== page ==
Lovely to read this interview! I too am a big fan of Sandra's -- she's also a sweetheart and a friend!

Nicola said...

Sandra you are an inspiration to us all. Thank you for "spending" an afternoon with us.

When I see such beautiful work I want to practise and practise so that one day I make take on the Betsy's, Rebecca and most of all Eliza Cox.

You are always there for me when I need advice. Here, here I second Margaret you are a sweetheart and a friend.

Jenny said...

I have admired your work for years Sandra! All of your samplers are just beautiful and one day I hope to tackle the Betsy's....I loved watching you stitch those! Thank you for sharing a little about yourself...these interviews are so much fun!

queenstownsamplerdesigns said...

Sandra, you are a delight!

There is a huge smile on my face this afternoon. I enjoyed your interview. We truly are kindred spirits. I stitched the same Christmas stockings for my family.

You have become a good friend to all of us.

Deb said...

It is so great to see an interview with Sandra. I think of anyone that I know, she is the one that I truly envy her sampler stitching skills. All your works are just exquisite Sandra and I get so much inspiration from you.

And I can call her my friend too!! She's given me a lot of advice and I truly value that friendship.

Jonette said...

Wonderful interview! I have stitched all of those stockings plus 4 other stockings in that series for my family. Happy stitching!

samplerlover said...

Thank you all for your wonderful comments. I have been blessed by from having you all in my life.

brod'attitude said...

Thank you for this interview. I love your wall with all the samplers.

C Street Samplerworks said...

It was wonderful learning more about you, Sandra. Such lovely work!

Debbie Bauer said...

Oh my, Sandra your work is amazing! I visit your blog frequently and I am in awe of your talent. Thank you for sharing with us. I always look forward TO these interviews.

Bethany said...

Sandra,
Amazing to learn all the wonderful things about another sampler lover. Your talent is amazing and your walls, do you have any room left? Like me, they are getting filled.....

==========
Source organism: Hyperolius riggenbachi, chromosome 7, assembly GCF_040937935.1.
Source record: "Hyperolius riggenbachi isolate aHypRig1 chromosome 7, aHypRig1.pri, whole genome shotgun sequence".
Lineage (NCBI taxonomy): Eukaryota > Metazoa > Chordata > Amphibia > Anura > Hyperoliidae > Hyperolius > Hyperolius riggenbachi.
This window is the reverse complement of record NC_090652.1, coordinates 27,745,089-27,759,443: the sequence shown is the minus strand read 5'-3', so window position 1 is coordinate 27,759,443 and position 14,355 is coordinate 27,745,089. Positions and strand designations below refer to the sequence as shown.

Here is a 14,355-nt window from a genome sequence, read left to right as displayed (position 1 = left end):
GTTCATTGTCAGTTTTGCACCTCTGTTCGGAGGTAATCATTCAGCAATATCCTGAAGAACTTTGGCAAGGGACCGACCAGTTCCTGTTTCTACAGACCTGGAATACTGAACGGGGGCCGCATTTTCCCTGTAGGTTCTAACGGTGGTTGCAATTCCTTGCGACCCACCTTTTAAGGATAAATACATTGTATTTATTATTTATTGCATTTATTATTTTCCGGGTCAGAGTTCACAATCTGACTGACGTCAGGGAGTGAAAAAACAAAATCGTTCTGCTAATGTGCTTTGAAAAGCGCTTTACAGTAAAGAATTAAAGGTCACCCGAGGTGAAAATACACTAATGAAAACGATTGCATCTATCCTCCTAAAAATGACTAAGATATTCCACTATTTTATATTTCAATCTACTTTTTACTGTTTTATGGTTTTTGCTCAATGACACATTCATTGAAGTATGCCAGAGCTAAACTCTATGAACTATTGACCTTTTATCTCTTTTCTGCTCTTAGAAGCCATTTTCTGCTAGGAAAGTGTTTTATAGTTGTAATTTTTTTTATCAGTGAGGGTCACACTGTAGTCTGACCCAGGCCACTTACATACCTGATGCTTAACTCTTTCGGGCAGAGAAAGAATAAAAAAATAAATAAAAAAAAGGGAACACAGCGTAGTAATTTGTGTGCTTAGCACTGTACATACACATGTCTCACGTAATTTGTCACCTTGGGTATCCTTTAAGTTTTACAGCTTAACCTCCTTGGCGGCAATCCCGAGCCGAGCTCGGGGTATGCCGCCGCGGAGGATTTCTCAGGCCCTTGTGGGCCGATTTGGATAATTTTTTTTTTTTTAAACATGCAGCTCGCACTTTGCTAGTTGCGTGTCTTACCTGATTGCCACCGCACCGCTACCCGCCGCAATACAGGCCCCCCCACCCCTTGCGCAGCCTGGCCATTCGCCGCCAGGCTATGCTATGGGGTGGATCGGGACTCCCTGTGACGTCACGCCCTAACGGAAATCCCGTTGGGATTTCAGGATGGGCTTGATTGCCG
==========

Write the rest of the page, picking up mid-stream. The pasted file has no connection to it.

Cindy L said...

Sandra, thank you for a wonderful interview. Your samplers are just amazing!

Nupur said...

Sandra,
Thanks so much for sharing your samplers and your home with us... your stitching is inspiring... the two Balch samplers -both Betsys - are beautiful. I was so tempted but then I remembered that I have one of that school's samplers in my stash....
Thanks for sharing...

Nupur said...

Also, Dutch Beauty over one - now that is a great idea! Less wall space taken up is a good thing.

Stitch Wizard said...

I really enjoyed reading this interview and seeing all of your beautiful samplers Sandra! You are truly and inspiration to all of us here! I love your choices for samplers and I too love sheep, and I also love country things and cows too. I share your love of these too because I think of the young girls who worked on these and it is something I loved to as a young girl. Your samplers are just gorgeous! :)

Melissa said...

Thanks for the interview. I've been an admirer of Sandra's work for years now and am always amazed at each piece she finishes for they are truly beautiful!

Jo who can't think of a clever nickname said...

I love this series of interviews. It's so nice to get to know everyone a little bit more.

I have made a list of links to all the interviews over on the Hints and Tips page so you can find them more easily.